Chapter 13

Aghan Endgame

By Ahmed Rashid

Having ruled most of Afghanistan for six years before being defeated by the Americans after 11 September 2001, history granted the Taliban one of its rare gifts – a resounding second act. The Taliban now claim some degree of control in every part of Afghanistan, and threaten the safe and orderly withdrawal of US and NATO forces from the country in 2014. Once they have outlasted those overwhelmingly modern armies, the Taliban stand ready to take an enormous stake in the Afghanistan that comes after. 

The last 12 years have seen the Taliban transform, expand and turn itself into a franchise. The Taliban ideology has changed from being hardcore jihadist to increasingly Afghan nationalist fighting a war of liberation against a foreign occupation – just as the Afghans fought the Soviet Union in the 1980s and forced their withdrawal. Many in the Taliban rank and file make up what is essentially a peasant army of illiterate and not particularly ideological fighters, but what binds them together is hatred of the foreigners. At the same time, the Taliban franchise has now spread throughout the region. Today there are Pakistani and Central Asian Taliban, each determined to create a shari’a state, inspired both by the more nationalist and anti-American agenda of the Taliban and the global jihadist agenda of al Qaeda. 

However, the Taliban resurgence is the result of American neglect and short-sightedness in the early years of its occupation of Afghanistan, followed by a serious lack of vision or nation-building commitment, when it decided to commit more troops and money. Meanwhile Pakistan, a purported ally of the US and Afghanistan followed a dual-track policy of being both a US ally but also giving safe sanctuary to the Taliban leadership. 

When the 19 suicide bombers rammed their planes into landmarks in Washington and New York on 11 September 2001, it was the end of an era for the West, which now for the first time confronted a global terrorist movement. However, in Central and South Asia there was the powerful hope that the overthrow of the Taliban regime in Afghanistan would finally bring an end to Afghanistan’s long-running wars that had begun with the Soviet invasion in 1979. This final war ushered in the promise of peace and reconstruction in Afghanistan and across the region as leaders from President George Bush to Prime Minister Tony Blair promised never to abandon Afghanistan again and to rebuild the country. Expectations amongst the Afghans were enormous.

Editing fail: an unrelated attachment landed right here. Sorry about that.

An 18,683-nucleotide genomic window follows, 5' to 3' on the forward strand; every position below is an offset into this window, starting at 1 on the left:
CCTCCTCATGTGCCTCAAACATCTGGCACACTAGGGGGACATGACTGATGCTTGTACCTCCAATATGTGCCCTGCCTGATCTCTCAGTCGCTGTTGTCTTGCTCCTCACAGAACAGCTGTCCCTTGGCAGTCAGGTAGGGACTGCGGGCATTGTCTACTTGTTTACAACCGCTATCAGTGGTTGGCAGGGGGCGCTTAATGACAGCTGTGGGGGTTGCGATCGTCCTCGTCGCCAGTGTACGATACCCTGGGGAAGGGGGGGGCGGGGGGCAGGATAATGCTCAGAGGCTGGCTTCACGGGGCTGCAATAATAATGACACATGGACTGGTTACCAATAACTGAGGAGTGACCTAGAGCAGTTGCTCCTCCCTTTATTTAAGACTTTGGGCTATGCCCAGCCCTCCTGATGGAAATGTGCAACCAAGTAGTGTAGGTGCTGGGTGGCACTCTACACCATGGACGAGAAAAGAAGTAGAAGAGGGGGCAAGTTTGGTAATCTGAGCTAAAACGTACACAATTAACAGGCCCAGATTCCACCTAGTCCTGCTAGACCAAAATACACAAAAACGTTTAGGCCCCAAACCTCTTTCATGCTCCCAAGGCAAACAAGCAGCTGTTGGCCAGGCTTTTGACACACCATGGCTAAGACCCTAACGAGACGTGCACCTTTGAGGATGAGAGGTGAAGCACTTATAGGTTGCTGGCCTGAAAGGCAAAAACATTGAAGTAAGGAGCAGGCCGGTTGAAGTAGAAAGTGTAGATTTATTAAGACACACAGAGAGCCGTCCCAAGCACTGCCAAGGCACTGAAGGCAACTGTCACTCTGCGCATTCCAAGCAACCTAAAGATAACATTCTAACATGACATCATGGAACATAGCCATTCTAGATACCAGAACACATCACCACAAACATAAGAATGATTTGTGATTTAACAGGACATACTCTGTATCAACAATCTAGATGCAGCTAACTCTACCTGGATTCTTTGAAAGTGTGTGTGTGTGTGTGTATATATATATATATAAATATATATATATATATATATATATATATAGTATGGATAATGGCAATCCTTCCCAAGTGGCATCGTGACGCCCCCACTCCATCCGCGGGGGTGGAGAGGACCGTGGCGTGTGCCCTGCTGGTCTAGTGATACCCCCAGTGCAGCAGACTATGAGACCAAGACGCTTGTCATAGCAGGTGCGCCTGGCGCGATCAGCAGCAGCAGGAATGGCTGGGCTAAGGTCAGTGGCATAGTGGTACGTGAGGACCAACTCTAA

The savage and brutal deterioration of social and economic conditions for the Afghan people living under the sway of the Taliban and al Qaeda in the years before 11 September should have signalled to the world that enormous dangers were lurking there, as Afghanistan became a terrorist sanctuary for Osama bin Laden and some 2,500 of his fighters. Extremists from Central and South Asia, the Middle East, the Far East, Africa and even Europe poured into al Qaeda camps to receive training in Jihad and war. 

The Taliban seeds were sown in the bloody civil war that followed the Soviet withdrawal and the lack of an Afghan consensus on how or who should rule the country. The civil war was abetted by Afghanistan’s ambitious neighbours, particularly Iran and Pakistan, who wanted to carve out zones of influence and backed warlords as their proxies. The Taliban, who were mostly from the Pashtun ethnic group – the largest ethnicity in the country and the traditional rulers – emerged partly from the Afghan refugee camps in Pakistan where conditions were appalling, and partly from young former mujahedin who had fought the Soviets and were totally disillusioned with their elders continuing to fight a civil war. They appeared first in Kandahar, captured the city and declared a Jihad against all the warlords and started to disarm the population as they marched north. They were soon backed by Pakistan and Saudi Arabia, and in 1996 they captured Kabul, pushing the anti-Taliban resistance into isolated pockets in the north even as the Taliban conquest cost tens of thousands of lives. 

The only resistance to the Taliban taking total control of Afghanistan was the Northern Alliance (NA) and its leader Ahmad Shah Massoud. The NA included elements of all the major non-Pashtun ethnic groups who lived in the north – Uzbeks, Tajiks, Hazaras and Turkmen. 

However, al Qaeda had prepared well for 9/11. Two days earlier, Massoud was assassinated by two Moroccans pretending to be journalists, who killed him with a suicide bomb packed into a television camera. Al Qaeda had planned the assassination to take place several weeks earlier, so that the Taliban could have defeated the NA, leaving the Taliban in control of the entire country just as 9/11 unfolded. It would have left any invading force bereft of allies on the ground. Even though the NA was almost on its last legs, it held on, hoping that now the Americans would support them. 

The Taliban were deeply divided over the role of the Arabs and al Qaeda. Moderates within the Taliban leadership, who despised bin Laden and al Qaeda and were secretly willing to talk to the international community, suffered a major setback when their leader Mullah Mohammad Rabbani, the second-in-command of the Taliban movement, died of cancer in a Karachi hospital on 16 April 2001. Rabbani had strongly opposed the growing influence of the Arabs and had criticised the naïvety of the Taliban leader Mullah Mohammad Omar in befriending bin Laden. With Rabbani gone, al Qaeda appeared to take control of the country as it persuaded Mullah Omar to issue extreme edicts that had nothing to do with Afghan culture or tradition.